Yu-Gi-Oh Strategies—Attack of the Troll Decks
There exist decks that defeat a duelist long before the life points plummet—decks that chill the minds and bones of any opponent facing them. The Hieratics, Firefists, and Gladiator Beasts approach like tractor-trailers, with machine guns and missile launchers strapped to the roof.
Other decks embody the spirit of a game sanctioned by Jigsaw. Your opponent lures you with acquiescence guided by a gentle smile, sometimes with a chuckle, as you believe you're facing a shy novice. Sitting down to duel has already sealed your fate. You play through a maze of misery. Your opponent answers everything, your life points remain untouched, your enemy builds advantage each turn while your field and hand shrink.
For what? You ask yourself after what feels like an eternity of oblivion. By the time you're aware of the answer, it's too late. Or worse. You resign yourself from the painful void of your opponent's snare, like one crawling back on bruised elbows from a vengeful, hungry spirit. However, there's no such thing as an exitless maze, just as there's no such thing as a hopeless duel. With the right preparation and techniques, one can be the Batman to the mad Jokers that are trolls decks, such as No Hope For Escape Exodia, Deck-Out Zombie, Chain Burn, and the Quillbolt OTK Loop.
NHFE Exodia: He's Hungry and Flesh Is on the Menu
Facing NHFE Exodia is like being Hansel and Gretel lost in the woods. You eat the sugar drops that are Upstart Goblin and Gift Certificate, laughing as you get fat from life points. The trail leads to the gingerbread house, a card called Hope For Escape, a simple trap that lets a player draw for every 2000 life points the opponent has over the player. Several Swift Scarecrows and a Wall of Revealing Light later, you fall in terror before an Exodia wearing a witch's dress, pushing you into an oven. You want to run, but Exodia's hands are too big, and your health bar is too fat.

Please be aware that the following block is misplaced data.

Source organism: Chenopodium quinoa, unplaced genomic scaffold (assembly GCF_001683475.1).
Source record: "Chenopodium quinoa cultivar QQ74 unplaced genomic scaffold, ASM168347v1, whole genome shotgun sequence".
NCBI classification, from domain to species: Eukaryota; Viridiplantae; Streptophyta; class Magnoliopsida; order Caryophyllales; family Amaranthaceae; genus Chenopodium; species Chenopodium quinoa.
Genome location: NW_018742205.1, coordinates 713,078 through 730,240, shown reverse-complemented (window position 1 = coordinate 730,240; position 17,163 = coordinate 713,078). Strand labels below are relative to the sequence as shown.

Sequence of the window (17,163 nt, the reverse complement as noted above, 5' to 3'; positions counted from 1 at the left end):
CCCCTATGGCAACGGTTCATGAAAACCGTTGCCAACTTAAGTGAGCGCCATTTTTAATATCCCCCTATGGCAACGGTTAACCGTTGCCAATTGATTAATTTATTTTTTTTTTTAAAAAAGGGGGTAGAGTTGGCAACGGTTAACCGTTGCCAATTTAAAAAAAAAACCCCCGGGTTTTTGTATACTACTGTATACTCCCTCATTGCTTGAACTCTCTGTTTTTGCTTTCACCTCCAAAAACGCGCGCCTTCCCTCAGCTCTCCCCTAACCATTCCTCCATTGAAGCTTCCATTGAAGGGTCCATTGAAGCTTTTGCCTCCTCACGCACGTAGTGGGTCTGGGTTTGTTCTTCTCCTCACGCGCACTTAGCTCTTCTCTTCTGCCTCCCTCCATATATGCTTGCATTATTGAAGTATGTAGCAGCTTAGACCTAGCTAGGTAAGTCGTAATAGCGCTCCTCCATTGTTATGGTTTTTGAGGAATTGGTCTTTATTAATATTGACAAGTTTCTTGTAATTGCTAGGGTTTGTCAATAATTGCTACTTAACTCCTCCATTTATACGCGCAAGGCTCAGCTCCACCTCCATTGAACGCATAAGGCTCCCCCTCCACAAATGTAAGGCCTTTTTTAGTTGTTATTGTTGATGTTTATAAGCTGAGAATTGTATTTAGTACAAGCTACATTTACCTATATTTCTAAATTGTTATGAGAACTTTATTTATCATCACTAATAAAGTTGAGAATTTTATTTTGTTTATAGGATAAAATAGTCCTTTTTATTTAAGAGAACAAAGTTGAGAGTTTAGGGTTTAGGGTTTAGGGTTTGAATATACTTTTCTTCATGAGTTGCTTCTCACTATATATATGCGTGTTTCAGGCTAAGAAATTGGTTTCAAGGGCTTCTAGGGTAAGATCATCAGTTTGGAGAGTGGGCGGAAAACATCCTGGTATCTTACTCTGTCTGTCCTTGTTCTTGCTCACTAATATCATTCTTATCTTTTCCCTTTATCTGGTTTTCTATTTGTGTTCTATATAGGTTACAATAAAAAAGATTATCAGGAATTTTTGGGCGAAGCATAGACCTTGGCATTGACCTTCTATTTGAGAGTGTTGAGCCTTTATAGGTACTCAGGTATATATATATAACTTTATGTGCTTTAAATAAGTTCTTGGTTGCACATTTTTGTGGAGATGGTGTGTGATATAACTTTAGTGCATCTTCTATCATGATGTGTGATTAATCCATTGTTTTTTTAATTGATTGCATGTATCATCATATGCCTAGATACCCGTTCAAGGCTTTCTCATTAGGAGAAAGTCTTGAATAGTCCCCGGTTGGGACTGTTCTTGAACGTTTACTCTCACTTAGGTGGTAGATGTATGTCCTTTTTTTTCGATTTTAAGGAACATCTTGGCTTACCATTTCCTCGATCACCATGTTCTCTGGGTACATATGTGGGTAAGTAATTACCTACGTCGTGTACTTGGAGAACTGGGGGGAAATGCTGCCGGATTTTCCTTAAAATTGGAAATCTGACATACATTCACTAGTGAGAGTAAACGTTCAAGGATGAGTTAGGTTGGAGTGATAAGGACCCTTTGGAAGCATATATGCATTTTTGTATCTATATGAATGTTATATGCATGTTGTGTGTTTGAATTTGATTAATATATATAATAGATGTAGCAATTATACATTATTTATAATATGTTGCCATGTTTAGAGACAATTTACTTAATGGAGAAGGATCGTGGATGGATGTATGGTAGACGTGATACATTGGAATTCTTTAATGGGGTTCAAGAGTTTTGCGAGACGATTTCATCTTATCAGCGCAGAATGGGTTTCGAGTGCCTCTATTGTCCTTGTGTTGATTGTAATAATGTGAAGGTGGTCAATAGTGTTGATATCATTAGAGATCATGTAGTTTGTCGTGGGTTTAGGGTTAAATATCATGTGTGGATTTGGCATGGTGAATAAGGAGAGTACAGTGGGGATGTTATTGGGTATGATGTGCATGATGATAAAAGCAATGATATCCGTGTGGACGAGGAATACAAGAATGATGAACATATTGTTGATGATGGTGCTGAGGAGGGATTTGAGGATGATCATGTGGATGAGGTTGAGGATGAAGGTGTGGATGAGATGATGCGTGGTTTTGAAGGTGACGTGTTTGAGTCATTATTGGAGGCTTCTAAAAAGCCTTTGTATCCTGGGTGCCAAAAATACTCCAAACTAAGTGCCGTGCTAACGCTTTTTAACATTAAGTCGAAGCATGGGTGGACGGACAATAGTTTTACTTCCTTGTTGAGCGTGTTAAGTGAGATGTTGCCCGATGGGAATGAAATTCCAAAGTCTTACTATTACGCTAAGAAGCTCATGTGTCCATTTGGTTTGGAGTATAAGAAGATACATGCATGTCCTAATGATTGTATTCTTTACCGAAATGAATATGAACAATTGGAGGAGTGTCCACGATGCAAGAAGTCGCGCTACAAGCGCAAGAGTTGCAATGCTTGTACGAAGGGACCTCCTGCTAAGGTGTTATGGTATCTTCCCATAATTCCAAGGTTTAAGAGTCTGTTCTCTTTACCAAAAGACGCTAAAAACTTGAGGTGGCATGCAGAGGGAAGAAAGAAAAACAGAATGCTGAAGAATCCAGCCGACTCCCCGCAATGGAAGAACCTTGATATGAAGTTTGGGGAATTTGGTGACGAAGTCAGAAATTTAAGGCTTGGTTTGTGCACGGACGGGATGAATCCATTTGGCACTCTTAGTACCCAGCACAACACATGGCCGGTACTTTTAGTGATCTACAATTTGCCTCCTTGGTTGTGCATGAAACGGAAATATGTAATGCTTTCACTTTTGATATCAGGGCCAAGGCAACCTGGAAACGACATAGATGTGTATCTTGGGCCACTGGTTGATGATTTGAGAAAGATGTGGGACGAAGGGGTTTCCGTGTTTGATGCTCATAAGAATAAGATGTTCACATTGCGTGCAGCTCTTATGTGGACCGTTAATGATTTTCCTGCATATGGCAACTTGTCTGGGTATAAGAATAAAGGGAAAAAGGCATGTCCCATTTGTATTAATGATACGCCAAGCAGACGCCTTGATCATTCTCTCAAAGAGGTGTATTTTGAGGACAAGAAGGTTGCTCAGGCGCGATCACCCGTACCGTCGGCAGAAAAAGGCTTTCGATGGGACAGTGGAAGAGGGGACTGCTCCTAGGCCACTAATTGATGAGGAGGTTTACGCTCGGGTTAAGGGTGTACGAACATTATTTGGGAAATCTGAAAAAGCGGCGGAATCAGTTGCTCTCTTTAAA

- Arm Thyself With a Knife: Naturally, grabbing all five Exodia pieces will be the opposing player's aim. Sidedecking any cards that force the opponent to discard not by one's choice; such as Dragged Down to the Grave, Robbin Goblin, Evilswarm Ouroboros, Drastic Dropoff, etc.; will successfully sever a limb from a dress-wearing Exodia, granting you hope for escape.
- Don't Eat the Candy: Everyone, except for tiny, sheltered kids skipping through the woods, knows to leave mysterious trails of candy where they lie. Trap Stun, Royal Decree, or Seven Tools of the Bandit can halt the threat of Gift Certificate, the biggest Truffle in old-hag-Exodia's arsenal. For the bird lovers among us, the writer included, Dark Simorgh also proves effective.
Deck-Out Zombie: Playing 40 Card Pick-Up With Your Deck
It's the end of the world on a Saturday night, and all you've got is a deck of munitions and a gut feeling something isn't right. You expect the starving, rotting extras from the Walking Dead or Resident Evil, but you're instead greeted by a turtle with a pyramid on its back. You laugh at the creature, itself as miss-matched as a clown performing open-heart surgery, shoot it between the eyes. It falls dead, the pyramid on its back cracking open, revealing a tower of corpses shimmering with an eerie blue light, rooted in the ground. You raise your shotgun at the Soul-Absorbing Bone Tower, but another Pyramid Turtle draws your barrel, the cycle repeats itself, and you lose two precious munitions that are your cards from the deck.
Now you're locked, unable to shoot either tower. To cardiac arrest your heart, you attempt to pull more bullets from your bag, but each time a new zombie smacks them down, staring with that open mouth you swear is a dead smile. Your bullets almost gone, you hold a gun you can't use, with bullets as useless as ping-pong balls on a tennis court.
- Target the Soul Absorbing Bone Tower: This little card represents the backbone of Deck-Out Zombie. Any card focusing on destruction (Dark Hole, Tribute to the Doomed, Ryko-Lightsworn Hunter) will reduce a soul sucking graveyard to rubble. Chain Disappearance, a trap card that banishes a card with 1000 or less attack, and all its copies from the Deck and Hand, will demolish the threats once and for all.
- Seal the Undead Evil: Previous readers saw this coming. What's the answer to any deck doing their deed in the dark? Ding! You're correct! The Shadow-Imprisoning Mirror. Prepare a Stardust Dragon well in advance though. These zombies pack Mystical Space Typhoons and Night-Beams in triplets.
Chain Burn: Every Inch Taken Brings You More Pain